What is a "Business Day" and how does it affect our finances?

Posted on: 26 May 2020

By: Daniela Bucay

Although we may take the phrase for granted, “business day” can have different meanings to different groups of people, depending on their business. The financial services industry has somewhat cornered the market on business day definition because many businesses depend on these institutions to conduct their work. In this post, we’ll break down what companies like Fig mean by “business day,” why you should care about the Federal Reserve, and how to edit your calendar to avoid financial surprises!

Fast Fig Facts!

  • One business day consists of a weekday (Monday through Friday), from 9 a.m. to 5 p.m.
  • Business days naturally coincide with another time convention, namely, banking hours. Fedwire, which is the Federal Reserve’s electronic transfer and fund settlement system (aka, how banks send money to each other), operates pretty strictly between 9 a.m. and 6 p.m. ET.
  • Bank holidays can mess up your schedule. Let’s say you have a bill that will be considered past due after September 7, 2020. You may think that you have until that day to make your payment. Because Labor Day falls on September 7, 2020, however, you will actually need to make your payment no later than September 4 in order to avoid a late payment. That is 3 days earlier than you initially thought you needed to pay!

Generally speaking, in the United States, one business day consists of a weekday (Monday through Friday), from 9 a.m. to 5 p.m. Although it seems like a small detail, understanding what a business means by business day can have significant implications. For example, Target can tell you that it offers 4-day shipping. You could place an order at 7 p.m. on a Thursday, expecting to receive your items by Monday. Due to business day convention, however, you actually would not receive your items until the following Wednesday.

Business days especially matter for financial services because they affect settling times, which we discussed in our article on ACH basics. Take, for example, Fig. We offer next-day funding for your convenience. If we adapt the Target example from above, we will say that you submit an application for a loan on Thursday at 6:30 p.m. Because of Fig’s business day convention, the funding for your loan, if approved, will not be sent until Friday evening. In this case, you would not receive your funding until the following Monday, but it would still be considered next-day funding. Because of this, we always advise our borrowers to submit applications before close of business, so that if approved, we can send the funds out that same day to settle in your account the following day. We will also let you know when you should receive your funding, so that you do not have to keep track of business days on top of everything else.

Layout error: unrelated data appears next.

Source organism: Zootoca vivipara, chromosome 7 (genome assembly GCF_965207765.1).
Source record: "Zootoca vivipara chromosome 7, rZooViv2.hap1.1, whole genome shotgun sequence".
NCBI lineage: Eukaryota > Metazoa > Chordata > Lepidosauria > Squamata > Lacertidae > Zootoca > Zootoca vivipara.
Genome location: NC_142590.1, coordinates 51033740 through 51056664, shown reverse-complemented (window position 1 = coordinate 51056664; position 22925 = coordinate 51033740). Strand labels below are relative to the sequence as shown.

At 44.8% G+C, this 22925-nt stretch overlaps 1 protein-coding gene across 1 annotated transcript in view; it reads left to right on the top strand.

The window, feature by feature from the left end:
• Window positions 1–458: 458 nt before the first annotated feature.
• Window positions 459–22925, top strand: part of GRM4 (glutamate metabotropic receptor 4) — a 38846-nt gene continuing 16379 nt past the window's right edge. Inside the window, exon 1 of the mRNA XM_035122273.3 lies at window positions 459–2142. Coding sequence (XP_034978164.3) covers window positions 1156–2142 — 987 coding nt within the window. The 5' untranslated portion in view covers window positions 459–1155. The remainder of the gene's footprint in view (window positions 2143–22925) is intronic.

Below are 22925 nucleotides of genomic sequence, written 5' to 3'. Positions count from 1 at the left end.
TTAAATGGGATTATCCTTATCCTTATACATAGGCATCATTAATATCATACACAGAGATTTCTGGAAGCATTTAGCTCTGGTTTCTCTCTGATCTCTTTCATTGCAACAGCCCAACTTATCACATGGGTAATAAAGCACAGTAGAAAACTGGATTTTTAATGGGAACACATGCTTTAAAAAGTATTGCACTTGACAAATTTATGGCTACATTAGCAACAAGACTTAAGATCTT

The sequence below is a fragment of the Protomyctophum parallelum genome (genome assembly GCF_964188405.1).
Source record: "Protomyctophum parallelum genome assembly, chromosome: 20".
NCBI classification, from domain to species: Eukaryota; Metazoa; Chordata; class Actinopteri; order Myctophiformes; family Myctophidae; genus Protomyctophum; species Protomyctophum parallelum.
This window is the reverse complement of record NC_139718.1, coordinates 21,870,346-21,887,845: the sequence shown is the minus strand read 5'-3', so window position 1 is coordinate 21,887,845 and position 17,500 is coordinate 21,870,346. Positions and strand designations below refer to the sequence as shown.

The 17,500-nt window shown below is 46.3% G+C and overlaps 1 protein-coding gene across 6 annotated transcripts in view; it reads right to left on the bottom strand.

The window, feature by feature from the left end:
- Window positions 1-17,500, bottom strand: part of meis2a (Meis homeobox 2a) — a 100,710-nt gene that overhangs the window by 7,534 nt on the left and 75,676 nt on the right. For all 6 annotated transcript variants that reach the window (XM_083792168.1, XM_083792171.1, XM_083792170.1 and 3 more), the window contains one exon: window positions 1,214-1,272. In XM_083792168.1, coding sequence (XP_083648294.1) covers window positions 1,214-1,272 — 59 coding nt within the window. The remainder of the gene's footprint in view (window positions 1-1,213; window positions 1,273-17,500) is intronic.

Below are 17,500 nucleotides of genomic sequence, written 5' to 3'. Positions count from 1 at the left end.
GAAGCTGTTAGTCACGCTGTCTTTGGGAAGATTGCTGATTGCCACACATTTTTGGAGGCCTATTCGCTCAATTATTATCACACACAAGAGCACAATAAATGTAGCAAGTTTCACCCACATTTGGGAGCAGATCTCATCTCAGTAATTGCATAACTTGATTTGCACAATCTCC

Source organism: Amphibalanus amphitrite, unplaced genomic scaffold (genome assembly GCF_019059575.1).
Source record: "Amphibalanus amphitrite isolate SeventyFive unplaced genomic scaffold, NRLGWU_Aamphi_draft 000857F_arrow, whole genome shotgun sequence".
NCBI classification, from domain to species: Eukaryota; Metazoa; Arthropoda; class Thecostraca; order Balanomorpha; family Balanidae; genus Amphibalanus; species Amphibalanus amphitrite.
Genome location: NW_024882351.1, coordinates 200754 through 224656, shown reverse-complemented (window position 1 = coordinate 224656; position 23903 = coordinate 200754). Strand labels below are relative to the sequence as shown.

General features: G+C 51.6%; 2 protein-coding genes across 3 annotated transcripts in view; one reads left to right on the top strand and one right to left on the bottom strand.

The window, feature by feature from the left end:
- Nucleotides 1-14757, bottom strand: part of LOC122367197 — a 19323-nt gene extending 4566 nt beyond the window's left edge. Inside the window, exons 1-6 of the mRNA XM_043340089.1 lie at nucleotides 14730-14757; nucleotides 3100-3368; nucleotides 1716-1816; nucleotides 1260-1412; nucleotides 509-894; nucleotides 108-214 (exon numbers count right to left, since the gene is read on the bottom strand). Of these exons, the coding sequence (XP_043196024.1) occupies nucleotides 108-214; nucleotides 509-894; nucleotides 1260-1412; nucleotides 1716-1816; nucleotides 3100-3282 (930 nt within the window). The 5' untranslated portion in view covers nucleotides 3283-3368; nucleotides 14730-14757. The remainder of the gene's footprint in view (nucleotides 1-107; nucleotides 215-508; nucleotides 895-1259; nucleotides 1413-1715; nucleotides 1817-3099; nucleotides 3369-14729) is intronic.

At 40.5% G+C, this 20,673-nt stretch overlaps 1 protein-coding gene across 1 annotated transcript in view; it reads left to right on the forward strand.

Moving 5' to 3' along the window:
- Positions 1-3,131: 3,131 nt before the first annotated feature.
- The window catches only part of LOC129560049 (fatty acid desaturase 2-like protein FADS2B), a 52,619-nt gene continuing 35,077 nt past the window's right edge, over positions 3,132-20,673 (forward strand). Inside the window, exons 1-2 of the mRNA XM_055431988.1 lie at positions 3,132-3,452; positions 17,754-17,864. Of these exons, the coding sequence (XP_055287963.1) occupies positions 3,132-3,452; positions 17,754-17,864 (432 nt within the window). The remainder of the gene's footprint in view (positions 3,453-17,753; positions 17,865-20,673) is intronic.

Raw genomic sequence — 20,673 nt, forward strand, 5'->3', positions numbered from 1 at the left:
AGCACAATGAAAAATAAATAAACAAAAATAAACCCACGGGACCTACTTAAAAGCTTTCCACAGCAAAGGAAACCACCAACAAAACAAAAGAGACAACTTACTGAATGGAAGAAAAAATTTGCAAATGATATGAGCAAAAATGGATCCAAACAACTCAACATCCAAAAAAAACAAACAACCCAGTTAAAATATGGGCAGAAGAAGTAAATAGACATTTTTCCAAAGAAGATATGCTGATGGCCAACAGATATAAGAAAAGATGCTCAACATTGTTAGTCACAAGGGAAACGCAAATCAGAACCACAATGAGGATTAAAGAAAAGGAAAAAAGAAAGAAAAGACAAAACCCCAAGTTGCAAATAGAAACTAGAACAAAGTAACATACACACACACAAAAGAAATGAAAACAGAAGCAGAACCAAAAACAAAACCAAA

Business days naturally coincide with another time convention, namely, banking hours. It is important to note that although some banks may have different operating hours (TD bank prides itself on having the longest hours), banking hours are pretty standardized because they depend on the Federal Reserve, the mother of all banks. Fedwire, which is the Federal Reserve’s electronic transfer and fund settlement system (aka, how banks send money to each other), operates pretty strictly between 9 a.m. and 6 p.m. ET. Most financial institutions, whether they be loan companies or your neighborhood bank, want to operate primarily during those hours to make sure they have all their accounts settled in time to communicate with their larger banking system.

Bank Holidays

Another detail to bear in mind is holidays. You have probably heard the term “bank holiday” at some point or another, but do you know which holidays the Federal Reserve—and therefore all other banks in the U.S.—actually observe? It can get tricky, because state holidays, school holidays, and other holidays may not overlap exactly with bank holidays. I always lamented the fact, for example, that I did not get Presidents Day off of school, even though it counted as a bank holiday. For the full list of holidays observed by the Federal Reserve, visit this page.

Bank holidays can mess up your schedule. Let’s say you have a bill that will be considered past due after September 7, 2020. You may think that you have until that day to make your payment. Because Labor Day falls on September 7, 2020, however, you will actually need to make your payment no later than September 4 in order to avoid a late payment. That is 3 days earlier than you initially thought you needed to pay! We recommend adding bank holidays to your personal calendar, that way, if you know a bill falls around a bank holiday, you have ample time to prepare any alternate arrangements.

At Fig, we know that having all the information you need to make intelligent decisions about your finances matters. That is why we send out emails reminding you of your upcoming payment throughout the week leading up to your next payment. We also send out reminders about any bank holidays coming your way so that you can expect longer processing times if you have a payment clearing, and you can plan your payment schedule accordingly. As a reminder, we never charge change fees, late fees, or any other hidden fees, so if your payment falls around a bank holiday, you can change it with the confidence that doing so will not cost you any money!

Have you experienced any business day snafus? Let us know! Our team is listening at service@figloans.com and on Facebook, Instagram, and Twitter.